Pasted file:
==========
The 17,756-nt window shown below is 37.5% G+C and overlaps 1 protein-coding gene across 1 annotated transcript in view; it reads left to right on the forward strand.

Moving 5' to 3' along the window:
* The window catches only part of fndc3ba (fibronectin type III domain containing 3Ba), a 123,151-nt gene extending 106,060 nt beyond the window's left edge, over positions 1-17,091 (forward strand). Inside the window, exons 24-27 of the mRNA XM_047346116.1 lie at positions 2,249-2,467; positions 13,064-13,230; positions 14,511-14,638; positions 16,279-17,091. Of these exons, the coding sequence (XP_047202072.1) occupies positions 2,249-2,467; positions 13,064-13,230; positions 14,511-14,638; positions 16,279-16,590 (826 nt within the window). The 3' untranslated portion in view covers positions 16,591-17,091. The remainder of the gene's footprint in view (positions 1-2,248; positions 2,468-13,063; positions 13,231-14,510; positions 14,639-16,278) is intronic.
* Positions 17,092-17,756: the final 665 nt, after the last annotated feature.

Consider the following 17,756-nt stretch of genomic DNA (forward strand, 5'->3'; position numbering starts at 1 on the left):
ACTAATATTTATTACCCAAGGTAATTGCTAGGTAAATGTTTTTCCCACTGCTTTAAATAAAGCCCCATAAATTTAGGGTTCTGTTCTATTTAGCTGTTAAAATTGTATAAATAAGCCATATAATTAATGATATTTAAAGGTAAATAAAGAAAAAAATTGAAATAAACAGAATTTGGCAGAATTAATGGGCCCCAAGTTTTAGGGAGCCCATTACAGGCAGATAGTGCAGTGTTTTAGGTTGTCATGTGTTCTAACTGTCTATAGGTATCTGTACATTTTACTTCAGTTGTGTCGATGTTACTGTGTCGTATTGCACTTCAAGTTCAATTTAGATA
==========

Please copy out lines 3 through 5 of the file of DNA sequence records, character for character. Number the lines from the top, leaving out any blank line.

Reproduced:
* The window catches only part of fndc3ba (fibronectin type III domain containing 3Ba), a 123,151-nt gene extending 106,060 nt beyond the window's left edge, over positions 1-17,091 (forward strand). Inside the window, exons 24-27 of the mRNA XM_047346116.1 lie at positions 2,249-2,467; positions 13,064-13,230; positions 14,511-14,638; positions 16,279-17,091. Of these exons, the coding sequence (XP_047202072.1) occupies positions 2,249-2,467; positions 13,064-13,230; positions 14,511-14,638; positions 16,279-16,590 (826 nt within the window). The 3' untranslated portion in view covers positions 16,591-17,091. The remainder of the gene's footprint in view (positions 1-2,248; positions 2,468-13,063; positions 13,231-14,510; positions 14,639-16,278) is intronic.
* Positions 17,092-17,756: the final 665 nt, after the last annotated feature.

Consider the following 17,756-nt stretch of genomic DNA (forward strand, 5'->3'; position numbering starts at 1 on the left):